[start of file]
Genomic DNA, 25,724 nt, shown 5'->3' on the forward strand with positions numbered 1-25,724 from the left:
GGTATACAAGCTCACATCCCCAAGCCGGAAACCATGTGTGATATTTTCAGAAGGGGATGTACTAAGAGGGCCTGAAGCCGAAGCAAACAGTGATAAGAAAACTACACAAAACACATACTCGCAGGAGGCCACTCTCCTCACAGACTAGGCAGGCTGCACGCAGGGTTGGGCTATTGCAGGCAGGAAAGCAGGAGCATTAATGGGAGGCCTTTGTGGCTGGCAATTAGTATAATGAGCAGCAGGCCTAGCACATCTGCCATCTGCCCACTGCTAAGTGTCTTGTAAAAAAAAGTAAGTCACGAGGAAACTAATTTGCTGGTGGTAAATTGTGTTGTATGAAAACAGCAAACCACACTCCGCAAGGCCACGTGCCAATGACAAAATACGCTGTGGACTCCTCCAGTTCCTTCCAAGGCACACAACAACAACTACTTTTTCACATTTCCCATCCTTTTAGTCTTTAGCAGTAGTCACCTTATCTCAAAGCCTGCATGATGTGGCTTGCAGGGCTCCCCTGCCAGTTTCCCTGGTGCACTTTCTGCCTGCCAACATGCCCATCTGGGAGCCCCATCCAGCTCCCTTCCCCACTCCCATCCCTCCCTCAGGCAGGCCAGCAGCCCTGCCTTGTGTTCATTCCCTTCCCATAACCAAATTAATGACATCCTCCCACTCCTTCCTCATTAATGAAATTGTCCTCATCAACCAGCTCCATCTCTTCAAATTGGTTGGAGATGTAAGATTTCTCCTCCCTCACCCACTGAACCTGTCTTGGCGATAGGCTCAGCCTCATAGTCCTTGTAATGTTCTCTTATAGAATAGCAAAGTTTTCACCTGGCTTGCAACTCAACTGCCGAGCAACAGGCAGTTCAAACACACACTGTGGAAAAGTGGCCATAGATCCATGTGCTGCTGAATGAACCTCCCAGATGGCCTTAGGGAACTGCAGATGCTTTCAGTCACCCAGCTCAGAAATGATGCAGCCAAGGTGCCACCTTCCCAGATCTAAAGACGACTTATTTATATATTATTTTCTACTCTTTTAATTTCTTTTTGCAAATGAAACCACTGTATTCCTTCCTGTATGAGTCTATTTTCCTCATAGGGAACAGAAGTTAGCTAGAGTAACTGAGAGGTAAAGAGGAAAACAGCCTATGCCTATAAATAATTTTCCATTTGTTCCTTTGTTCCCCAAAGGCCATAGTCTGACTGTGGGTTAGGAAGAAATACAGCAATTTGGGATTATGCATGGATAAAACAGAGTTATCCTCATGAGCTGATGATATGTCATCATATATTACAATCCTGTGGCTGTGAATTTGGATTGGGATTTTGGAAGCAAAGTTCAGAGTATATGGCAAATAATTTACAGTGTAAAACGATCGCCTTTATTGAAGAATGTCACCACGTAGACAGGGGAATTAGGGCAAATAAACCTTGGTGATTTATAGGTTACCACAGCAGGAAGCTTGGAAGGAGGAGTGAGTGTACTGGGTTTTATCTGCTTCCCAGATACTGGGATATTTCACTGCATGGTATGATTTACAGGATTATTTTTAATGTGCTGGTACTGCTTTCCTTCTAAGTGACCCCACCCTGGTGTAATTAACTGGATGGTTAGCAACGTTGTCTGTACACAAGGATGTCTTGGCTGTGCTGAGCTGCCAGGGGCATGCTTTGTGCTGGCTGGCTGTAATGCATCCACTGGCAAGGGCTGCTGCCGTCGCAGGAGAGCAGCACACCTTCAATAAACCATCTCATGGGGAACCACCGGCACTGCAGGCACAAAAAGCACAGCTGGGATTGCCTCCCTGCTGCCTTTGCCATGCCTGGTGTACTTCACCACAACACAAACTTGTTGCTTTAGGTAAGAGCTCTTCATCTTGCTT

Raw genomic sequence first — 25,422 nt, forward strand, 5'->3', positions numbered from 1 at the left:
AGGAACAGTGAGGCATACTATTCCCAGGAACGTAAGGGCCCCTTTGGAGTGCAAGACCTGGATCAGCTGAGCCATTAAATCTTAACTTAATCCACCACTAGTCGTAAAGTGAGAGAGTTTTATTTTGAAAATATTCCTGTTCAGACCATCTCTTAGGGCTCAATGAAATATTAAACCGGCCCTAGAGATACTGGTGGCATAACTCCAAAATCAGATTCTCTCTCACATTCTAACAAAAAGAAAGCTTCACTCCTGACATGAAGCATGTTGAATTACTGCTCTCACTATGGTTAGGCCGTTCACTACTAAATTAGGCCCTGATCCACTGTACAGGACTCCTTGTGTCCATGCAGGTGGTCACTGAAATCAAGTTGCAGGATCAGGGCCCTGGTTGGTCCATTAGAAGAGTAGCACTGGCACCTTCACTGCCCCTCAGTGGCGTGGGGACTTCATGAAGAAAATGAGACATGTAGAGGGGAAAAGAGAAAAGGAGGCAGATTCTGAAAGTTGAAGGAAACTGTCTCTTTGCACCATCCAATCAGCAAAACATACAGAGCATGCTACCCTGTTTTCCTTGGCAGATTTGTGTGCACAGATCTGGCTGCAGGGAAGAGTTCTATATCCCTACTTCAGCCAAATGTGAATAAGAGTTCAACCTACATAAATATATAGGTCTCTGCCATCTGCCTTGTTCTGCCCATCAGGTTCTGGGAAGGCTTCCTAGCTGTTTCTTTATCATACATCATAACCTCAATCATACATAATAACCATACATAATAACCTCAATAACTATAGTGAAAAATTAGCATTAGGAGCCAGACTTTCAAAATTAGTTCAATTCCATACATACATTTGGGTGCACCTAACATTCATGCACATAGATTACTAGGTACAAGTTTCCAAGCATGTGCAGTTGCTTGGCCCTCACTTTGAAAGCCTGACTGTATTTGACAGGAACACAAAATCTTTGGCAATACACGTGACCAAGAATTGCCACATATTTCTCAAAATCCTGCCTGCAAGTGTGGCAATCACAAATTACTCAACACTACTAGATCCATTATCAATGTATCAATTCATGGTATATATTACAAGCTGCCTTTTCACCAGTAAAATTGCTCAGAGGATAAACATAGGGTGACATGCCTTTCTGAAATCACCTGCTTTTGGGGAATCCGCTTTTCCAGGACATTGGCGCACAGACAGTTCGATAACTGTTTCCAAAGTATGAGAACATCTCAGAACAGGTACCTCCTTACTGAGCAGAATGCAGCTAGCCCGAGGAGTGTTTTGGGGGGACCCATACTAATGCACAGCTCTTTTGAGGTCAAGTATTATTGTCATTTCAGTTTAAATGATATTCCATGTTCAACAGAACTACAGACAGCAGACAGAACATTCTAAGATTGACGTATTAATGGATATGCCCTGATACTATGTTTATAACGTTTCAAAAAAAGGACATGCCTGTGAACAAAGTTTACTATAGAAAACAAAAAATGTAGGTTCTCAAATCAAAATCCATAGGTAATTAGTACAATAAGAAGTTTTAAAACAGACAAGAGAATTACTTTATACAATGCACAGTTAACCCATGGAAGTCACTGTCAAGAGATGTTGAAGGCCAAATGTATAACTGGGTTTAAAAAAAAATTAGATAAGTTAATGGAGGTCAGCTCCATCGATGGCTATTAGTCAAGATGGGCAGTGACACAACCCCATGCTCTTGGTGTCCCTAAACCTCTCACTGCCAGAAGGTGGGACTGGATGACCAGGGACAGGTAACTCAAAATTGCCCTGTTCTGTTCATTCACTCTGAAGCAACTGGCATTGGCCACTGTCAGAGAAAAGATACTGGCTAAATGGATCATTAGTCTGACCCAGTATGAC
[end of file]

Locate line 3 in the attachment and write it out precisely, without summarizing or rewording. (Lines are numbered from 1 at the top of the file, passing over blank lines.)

Raw genomic sequence first — 25,422 nt, forward strand, 5'->3', positions numbered from 1 at the left: